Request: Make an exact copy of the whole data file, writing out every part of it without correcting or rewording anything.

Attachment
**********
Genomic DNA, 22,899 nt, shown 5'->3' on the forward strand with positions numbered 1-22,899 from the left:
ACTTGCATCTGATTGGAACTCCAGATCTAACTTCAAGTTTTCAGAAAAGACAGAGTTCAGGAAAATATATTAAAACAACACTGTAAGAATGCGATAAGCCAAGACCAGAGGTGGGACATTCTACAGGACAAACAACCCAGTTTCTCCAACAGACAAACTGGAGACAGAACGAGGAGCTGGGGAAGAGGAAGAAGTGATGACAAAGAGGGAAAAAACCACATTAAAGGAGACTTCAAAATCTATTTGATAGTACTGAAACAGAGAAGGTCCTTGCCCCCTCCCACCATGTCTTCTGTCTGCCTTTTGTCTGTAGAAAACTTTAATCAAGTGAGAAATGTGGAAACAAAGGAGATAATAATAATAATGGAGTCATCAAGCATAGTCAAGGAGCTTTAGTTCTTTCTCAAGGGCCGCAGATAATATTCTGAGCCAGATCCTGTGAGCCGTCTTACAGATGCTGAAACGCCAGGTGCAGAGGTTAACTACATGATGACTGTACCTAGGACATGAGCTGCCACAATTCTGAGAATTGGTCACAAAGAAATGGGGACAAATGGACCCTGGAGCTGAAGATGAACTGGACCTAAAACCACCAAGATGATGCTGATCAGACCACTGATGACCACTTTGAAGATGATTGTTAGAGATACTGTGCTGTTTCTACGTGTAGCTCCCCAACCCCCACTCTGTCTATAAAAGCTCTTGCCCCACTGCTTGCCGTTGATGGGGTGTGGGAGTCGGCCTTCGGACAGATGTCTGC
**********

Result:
Genomic DNA, 22,899 nt, shown 5'->3' on the forward strand with positions numbered 1-22,899 from the left:
ACTTGCATCTGATTGGAACTCCAGATCTAACTTCAAGTTTTCAGAAAAGACAGAGTTCAGGAAAATATATTAAAACAACACTGTAAGAATGCGATAAGCCAAGACCAGAGGTGGGACATTCTACAGGACAAACAACCCAGTTTCTCCAACAGACAAACTGGAGACAGAACGAGGAGCTGGGGAAGAGGAAGAAGTGATGACAAAGAGGGAAAAAACCACATTAAAGGAGACTTCAAAATCTATTTGATAGTACTGAAACAGAGAAGGTCCTTGCCCCCTCCCACCATGTCTTCTGTCTGCCTTTTGTCTGTAGAAAACTTTAATCAAGTGAGAAATGTGGAAACAAAGGAGATAATAATAATAATGGAGTCATCAAGCATAGTCAAGGAGCTTTAGTTCTTTCTCAAGGGCCGCAGATAATATTCTGAGCCAGATCCTGTGAGCCGTCTTACAGATGCTGAAACGCCAGGTGCAGAGGTTAACTACATGATGACTGTACCTAGGACATGAGCTGCCACAATTCTGAGAATTGGTCACAAAGAAATGGGGACAAATGGACCCTGGAGCTGAAGATGAACTGGACCTAAAACCACCAAGATGATGCTGATCAGACCACTGATGACCACTTTGAAGATGATTGTTAGAGATACTGTGCTGTTTCTACGTGTAGCTCCCCAACCCCCACTCTGTCTATAAAAGCTCTTGCCCCACTGCTTGCCGTTGATGGGGTGTGGGAGTCGGCCTTCGGACAGATGTCTGC